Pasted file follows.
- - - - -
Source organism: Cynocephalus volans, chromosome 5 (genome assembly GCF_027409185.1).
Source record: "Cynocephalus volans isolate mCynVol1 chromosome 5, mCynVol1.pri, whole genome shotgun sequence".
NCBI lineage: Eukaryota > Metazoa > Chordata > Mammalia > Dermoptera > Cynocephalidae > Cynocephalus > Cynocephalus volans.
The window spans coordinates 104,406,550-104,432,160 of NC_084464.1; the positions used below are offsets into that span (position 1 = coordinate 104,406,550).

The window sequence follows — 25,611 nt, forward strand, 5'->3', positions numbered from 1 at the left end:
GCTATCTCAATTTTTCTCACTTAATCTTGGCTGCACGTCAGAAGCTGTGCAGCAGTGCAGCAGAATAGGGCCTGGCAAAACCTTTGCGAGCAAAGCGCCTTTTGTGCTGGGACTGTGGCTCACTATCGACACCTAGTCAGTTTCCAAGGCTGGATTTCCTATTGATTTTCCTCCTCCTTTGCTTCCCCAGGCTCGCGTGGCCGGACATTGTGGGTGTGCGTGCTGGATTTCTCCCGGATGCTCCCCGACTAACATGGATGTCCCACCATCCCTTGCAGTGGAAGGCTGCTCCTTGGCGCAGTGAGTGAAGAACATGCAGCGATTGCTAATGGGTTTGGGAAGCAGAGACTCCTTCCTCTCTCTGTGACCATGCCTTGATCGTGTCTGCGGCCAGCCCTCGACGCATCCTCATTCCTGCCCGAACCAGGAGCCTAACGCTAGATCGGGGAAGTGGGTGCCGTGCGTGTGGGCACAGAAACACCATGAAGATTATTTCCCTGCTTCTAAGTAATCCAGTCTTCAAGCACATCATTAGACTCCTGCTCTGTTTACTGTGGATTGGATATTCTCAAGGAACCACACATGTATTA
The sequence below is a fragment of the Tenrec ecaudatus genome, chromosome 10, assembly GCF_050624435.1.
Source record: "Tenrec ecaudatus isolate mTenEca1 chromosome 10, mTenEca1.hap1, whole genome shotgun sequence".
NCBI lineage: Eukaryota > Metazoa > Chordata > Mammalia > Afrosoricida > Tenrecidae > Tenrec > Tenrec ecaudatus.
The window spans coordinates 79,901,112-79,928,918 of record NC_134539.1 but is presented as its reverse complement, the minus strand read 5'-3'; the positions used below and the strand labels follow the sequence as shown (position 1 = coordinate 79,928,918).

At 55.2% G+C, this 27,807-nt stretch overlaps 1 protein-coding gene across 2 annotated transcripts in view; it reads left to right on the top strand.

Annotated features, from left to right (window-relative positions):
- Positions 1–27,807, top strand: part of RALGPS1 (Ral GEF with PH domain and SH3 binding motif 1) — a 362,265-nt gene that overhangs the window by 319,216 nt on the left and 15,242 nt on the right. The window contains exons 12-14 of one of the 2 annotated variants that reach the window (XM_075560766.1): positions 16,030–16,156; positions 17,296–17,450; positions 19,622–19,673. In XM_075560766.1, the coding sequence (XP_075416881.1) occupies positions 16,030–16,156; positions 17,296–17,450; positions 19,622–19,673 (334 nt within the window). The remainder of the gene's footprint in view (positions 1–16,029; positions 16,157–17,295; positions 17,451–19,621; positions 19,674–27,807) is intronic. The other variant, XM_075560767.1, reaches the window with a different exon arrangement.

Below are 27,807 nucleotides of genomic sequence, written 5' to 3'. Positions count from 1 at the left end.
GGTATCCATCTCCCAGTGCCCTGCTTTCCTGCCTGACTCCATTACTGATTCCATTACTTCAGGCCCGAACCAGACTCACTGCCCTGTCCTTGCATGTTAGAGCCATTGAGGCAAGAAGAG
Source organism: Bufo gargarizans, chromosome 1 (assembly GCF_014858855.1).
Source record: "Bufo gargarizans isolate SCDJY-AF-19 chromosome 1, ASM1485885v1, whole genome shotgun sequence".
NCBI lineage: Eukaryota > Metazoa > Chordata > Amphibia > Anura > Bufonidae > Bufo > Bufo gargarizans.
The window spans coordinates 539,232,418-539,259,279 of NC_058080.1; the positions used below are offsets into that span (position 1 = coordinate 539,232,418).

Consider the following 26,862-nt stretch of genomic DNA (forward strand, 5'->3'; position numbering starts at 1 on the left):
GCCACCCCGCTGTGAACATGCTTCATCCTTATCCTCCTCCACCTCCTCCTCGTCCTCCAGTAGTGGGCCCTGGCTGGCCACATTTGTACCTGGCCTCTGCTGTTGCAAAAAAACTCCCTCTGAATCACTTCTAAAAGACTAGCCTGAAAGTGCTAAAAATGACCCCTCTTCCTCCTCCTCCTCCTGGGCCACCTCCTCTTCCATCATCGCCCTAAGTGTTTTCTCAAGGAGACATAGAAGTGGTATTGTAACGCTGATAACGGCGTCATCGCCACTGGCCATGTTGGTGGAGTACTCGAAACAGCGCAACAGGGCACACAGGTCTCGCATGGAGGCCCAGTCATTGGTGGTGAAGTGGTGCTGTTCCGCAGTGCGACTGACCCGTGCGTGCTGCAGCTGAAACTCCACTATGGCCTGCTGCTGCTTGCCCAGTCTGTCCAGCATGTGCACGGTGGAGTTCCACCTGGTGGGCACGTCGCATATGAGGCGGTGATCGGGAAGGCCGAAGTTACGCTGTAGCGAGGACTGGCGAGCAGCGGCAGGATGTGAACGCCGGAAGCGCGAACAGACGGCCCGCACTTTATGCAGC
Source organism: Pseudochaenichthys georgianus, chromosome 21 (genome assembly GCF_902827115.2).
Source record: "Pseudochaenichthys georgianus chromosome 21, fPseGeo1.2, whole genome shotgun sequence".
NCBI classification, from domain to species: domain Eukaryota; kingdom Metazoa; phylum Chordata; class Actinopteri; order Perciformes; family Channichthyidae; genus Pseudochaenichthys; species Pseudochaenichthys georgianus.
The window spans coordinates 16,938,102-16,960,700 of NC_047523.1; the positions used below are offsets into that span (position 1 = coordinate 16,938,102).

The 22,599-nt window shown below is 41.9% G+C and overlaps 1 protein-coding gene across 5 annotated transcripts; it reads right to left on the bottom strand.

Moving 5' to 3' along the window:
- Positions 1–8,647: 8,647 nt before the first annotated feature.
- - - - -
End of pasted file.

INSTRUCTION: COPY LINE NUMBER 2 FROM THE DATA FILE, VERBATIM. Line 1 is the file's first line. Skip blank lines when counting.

Source record: "Cynocephalus volans isolate mCynVol1 chromosome 5, mCynVol1.pri, whole genome shotgun sequence".